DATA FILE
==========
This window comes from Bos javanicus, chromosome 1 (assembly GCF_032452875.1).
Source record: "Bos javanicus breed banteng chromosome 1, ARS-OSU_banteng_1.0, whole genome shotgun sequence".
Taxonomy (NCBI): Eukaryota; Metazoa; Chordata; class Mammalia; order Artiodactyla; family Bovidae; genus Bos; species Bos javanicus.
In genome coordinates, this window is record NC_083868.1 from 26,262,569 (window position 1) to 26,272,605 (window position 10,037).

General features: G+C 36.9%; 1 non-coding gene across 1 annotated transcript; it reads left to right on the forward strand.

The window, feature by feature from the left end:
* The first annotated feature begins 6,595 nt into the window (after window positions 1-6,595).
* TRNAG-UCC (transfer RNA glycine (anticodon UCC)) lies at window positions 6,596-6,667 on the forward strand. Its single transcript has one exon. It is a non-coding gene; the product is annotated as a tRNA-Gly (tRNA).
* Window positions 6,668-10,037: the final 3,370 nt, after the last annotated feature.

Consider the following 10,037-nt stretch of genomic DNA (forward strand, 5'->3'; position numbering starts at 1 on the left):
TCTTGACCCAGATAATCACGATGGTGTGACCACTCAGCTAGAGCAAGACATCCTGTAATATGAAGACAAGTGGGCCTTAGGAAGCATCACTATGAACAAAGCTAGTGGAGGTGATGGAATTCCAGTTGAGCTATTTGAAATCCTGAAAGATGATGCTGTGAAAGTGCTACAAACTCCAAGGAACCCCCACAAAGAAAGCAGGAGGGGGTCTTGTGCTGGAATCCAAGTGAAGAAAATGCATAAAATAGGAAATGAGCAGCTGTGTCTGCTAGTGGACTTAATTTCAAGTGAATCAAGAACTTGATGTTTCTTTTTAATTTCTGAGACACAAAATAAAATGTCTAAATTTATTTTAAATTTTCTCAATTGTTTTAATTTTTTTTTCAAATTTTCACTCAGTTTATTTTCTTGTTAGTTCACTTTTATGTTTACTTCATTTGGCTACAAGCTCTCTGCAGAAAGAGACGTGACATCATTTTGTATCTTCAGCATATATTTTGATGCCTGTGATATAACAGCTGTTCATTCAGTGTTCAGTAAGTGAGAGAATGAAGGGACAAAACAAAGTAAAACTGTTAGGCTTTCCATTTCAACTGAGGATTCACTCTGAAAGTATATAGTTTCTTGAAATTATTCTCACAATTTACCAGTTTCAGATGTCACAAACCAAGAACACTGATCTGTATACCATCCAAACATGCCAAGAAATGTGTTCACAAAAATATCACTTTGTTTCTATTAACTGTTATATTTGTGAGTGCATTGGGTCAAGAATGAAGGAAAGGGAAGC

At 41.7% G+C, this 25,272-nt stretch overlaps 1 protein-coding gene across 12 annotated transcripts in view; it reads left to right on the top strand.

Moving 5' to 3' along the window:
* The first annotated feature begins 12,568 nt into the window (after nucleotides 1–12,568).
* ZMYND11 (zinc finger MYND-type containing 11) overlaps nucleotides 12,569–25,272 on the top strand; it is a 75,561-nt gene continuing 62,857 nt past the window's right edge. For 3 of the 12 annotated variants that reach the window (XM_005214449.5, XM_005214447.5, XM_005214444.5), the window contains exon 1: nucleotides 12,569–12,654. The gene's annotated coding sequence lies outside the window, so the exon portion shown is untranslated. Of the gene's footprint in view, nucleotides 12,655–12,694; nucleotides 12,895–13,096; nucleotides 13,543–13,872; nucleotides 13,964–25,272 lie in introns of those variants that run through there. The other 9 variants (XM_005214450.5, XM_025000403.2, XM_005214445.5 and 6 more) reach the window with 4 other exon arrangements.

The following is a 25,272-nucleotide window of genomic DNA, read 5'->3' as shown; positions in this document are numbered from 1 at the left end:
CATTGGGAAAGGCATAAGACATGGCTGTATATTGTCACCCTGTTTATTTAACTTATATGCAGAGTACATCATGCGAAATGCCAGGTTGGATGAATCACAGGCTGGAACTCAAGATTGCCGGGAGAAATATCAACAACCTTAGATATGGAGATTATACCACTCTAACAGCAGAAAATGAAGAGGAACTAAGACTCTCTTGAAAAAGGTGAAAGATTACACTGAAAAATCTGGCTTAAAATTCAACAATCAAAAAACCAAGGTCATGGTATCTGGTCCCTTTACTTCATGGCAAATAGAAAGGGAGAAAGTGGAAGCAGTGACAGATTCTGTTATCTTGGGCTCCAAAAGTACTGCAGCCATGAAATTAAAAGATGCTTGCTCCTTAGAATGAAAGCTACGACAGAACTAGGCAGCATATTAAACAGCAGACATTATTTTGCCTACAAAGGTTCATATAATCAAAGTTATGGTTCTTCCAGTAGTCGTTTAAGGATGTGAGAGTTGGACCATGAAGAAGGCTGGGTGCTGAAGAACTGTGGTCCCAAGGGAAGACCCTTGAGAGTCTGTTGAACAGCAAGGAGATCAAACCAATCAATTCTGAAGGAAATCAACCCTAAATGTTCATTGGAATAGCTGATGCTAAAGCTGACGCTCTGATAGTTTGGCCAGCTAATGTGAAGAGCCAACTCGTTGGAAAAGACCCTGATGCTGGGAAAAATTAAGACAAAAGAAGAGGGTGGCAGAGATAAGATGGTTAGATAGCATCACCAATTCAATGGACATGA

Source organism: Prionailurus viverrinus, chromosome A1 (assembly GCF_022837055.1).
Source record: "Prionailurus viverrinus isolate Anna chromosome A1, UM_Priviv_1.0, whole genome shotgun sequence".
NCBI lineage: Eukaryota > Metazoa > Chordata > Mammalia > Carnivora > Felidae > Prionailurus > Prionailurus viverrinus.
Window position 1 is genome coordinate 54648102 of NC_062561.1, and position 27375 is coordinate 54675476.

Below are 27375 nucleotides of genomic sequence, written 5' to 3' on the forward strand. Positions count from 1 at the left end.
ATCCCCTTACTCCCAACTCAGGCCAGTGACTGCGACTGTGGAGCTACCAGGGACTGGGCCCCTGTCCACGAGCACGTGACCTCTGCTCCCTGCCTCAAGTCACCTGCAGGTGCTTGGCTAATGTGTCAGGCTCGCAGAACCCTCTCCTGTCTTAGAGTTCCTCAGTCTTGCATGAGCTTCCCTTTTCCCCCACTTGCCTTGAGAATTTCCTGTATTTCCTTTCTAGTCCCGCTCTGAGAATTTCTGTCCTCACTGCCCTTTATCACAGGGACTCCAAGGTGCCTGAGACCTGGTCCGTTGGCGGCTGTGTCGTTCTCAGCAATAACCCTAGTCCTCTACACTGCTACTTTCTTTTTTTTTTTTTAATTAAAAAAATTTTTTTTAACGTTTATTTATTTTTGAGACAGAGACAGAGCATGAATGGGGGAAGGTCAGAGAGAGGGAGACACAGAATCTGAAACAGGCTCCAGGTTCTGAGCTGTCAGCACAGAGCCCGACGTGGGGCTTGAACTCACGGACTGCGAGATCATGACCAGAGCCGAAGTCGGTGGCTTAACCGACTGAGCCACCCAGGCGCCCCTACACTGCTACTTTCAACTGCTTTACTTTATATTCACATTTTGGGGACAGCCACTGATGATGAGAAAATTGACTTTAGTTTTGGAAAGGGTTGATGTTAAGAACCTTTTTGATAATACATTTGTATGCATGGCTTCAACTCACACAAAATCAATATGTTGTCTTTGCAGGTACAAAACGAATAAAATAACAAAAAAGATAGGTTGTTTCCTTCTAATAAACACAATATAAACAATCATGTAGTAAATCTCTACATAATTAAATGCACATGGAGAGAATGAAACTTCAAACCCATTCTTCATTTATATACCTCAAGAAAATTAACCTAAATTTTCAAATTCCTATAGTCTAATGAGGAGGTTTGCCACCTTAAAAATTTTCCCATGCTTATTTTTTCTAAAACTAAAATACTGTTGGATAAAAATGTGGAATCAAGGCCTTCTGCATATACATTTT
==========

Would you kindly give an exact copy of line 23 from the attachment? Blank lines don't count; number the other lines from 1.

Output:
ATCCCCTTACTCCCAACTCAGGCCAGTGACTGCGACTGTGGAGCTACCAGGGACTGGGCCCCTGTCCACGAGCACGTGACCTCTGCTCCCTGCCTCAAGTCACCTGCAGGTGCTTGGCTAATGTGTCAGGCTCGCAGAACCCTCTCCTGTCTTAGAGTTCCTCAGTCTTGCATGAGCTTCCCTTTTCCCCCACTTGCCTTGAGAATTTCCTGTATTTCCTTTCTAGTCCCGCTCTGAGAATTTCTGTCCTCACTGCCCTTTATCACAGGGACTCCAAGGTGCCTGAGACCTGGTCCGTTGGCGGCTGTGTCGTTCTCAGCAATAACCCTAGTCCTCTACACTGCTACTTTCTTTTTTTTTTTTTAATTAAAAAAATTTTTTTTAACGTTTATTTATTTTTGAGACAGAGACAGAGCATGAATGGGGGAAGGTCAGAGAGAGGGAGACACAGAATCTGAAACAGGCTCCAGGTTCTGAGCTGTCAGCACAGAGCCCGACGTGGGGCTTGAACTCACGGACTGCGAGATCATGACCAGAGCCGAAGTCGGTGGCTTAACCGACTGAGCCACCCAGGCGCCCCTACACTGCTACTTTCAACTGCTTTACTTTATATTCACATTTTGGGGACAGCCACTGATGATGAGAAAATTGACTTTAGTTTTGGAAAGGGTTGATGTTAAGAACCTTTTTGATAATACATTTGTATGCATGGCTTCAACTCACACAAAATCAATATGTTGTCTTTGCAGGTACAAAACGAATAAAATAACAAAAAAGATAGGTTGTTTCCTTCTAATAAACACAATATAAACAATCATGTAGTAAATCTCTACATAATTAAATGCACATGGAGAGAATGAAACTTCAAACCCATTCTTCATTTATATACCTCAAGAAAATTAACCTAAATTTTCAAATTCCTATAGTCTAATGAGGAGGTTTGCCACCTTAAAAATTTTCCCATGCTTATTTTTTCTAAAACTAAAATACTGTTGGATAAAAATGTGGAATCAAGGCCTTCTGCATATACATTTT